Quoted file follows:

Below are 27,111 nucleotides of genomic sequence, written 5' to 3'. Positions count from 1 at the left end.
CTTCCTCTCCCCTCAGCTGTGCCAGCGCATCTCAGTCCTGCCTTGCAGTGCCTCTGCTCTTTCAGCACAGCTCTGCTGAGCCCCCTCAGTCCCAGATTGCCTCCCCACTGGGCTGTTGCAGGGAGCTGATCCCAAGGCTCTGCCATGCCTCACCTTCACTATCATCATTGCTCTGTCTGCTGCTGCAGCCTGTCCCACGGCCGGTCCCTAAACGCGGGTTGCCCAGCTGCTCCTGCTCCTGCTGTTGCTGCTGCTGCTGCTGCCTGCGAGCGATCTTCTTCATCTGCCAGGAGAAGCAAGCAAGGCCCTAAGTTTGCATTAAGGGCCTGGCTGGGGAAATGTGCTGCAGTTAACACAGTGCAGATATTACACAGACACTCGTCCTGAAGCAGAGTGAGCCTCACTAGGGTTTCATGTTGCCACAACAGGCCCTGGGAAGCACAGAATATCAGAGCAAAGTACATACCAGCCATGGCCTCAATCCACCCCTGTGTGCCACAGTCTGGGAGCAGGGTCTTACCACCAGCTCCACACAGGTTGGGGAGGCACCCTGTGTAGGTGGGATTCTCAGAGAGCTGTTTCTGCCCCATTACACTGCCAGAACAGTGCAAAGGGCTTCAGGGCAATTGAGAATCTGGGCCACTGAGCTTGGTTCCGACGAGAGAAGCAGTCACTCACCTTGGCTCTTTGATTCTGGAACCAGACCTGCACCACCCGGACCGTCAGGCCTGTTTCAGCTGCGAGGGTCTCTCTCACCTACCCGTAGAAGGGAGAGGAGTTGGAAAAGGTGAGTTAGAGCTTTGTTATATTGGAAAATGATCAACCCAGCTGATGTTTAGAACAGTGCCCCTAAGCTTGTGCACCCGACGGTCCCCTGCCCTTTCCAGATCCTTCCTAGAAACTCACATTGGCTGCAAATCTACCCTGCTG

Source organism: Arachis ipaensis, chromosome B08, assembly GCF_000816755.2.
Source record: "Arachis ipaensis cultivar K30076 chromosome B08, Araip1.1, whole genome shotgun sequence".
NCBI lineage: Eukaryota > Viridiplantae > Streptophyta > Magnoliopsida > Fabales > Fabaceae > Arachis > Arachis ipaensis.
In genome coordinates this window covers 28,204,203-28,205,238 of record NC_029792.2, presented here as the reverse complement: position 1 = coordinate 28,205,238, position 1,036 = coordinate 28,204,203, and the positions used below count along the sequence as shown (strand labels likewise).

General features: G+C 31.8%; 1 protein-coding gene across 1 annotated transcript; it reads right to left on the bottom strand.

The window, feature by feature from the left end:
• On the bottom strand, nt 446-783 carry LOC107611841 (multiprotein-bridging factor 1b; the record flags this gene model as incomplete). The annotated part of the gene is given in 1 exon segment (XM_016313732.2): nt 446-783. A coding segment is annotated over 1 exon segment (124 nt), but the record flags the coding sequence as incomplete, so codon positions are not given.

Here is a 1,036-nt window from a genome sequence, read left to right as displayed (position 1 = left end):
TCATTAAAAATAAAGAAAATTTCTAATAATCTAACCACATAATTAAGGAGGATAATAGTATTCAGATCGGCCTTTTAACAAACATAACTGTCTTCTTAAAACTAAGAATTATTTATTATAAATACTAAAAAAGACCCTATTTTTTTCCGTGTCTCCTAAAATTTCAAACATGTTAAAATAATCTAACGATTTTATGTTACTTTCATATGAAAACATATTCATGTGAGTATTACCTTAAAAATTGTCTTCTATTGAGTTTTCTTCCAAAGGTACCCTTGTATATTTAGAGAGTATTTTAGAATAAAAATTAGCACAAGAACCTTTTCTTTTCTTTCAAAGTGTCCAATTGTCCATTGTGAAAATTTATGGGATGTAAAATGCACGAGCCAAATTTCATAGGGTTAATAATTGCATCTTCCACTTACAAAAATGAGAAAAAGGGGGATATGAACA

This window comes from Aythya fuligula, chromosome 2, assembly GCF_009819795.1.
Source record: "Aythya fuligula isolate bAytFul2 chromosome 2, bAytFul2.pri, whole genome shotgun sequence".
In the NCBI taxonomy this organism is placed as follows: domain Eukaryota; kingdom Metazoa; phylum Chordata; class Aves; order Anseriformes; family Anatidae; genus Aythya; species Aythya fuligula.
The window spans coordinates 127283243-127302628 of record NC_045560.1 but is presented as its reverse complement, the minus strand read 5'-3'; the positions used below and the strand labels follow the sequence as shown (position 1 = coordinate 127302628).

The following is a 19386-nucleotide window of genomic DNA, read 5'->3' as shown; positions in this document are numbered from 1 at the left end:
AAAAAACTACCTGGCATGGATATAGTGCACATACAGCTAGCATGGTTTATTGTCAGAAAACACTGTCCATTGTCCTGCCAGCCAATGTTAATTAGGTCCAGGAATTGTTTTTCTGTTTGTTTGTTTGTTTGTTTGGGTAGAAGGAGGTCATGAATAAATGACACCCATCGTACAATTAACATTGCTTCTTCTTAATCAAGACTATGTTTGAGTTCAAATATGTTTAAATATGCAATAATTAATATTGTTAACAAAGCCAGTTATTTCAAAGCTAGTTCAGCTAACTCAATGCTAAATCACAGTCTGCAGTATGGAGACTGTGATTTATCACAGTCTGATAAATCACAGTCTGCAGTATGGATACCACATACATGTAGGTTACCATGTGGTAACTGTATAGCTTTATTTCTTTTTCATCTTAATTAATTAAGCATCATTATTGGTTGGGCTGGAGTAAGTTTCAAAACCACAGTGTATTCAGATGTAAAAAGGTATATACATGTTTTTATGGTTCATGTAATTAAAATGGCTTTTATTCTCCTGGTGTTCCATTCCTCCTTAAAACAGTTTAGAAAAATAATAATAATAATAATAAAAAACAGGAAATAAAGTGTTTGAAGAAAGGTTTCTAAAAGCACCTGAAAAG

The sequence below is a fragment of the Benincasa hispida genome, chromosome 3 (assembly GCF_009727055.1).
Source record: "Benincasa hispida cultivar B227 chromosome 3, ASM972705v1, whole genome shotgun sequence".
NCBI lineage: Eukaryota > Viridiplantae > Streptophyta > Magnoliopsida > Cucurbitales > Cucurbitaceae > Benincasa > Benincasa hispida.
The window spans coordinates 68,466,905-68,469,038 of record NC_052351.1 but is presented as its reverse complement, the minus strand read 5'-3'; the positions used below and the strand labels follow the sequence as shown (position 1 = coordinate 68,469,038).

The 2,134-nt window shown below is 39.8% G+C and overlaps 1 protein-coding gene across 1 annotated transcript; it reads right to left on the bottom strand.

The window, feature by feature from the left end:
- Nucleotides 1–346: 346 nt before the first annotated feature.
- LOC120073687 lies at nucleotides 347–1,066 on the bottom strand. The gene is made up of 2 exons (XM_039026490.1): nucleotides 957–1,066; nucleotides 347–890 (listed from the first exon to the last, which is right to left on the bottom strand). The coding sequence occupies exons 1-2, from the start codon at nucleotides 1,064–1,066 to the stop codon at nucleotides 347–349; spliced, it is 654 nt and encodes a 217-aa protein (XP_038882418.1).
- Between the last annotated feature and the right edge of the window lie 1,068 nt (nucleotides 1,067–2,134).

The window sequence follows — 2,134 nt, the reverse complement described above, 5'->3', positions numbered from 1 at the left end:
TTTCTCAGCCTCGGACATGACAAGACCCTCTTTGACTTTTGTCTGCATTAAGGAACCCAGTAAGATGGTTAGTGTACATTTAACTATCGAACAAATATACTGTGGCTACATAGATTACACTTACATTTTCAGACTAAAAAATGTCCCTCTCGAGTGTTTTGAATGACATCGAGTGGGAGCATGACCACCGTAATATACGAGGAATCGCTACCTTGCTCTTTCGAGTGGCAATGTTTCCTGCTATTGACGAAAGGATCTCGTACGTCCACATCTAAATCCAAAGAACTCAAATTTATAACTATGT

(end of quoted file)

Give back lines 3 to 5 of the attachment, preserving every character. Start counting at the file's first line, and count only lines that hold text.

Source organism: Arachis ipaensis, chromosome B08, assembly GCF_000816755.2.
Source record: "Arachis ipaensis cultivar K30076 chromosome B08, Araip1.1, whole genome shotgun sequence".
NCBI lineage: Eukaryota > Viridiplantae > Streptophyta > Magnoliopsida > Fabales > Fabaceae > Arachis > Arachis ipaensis.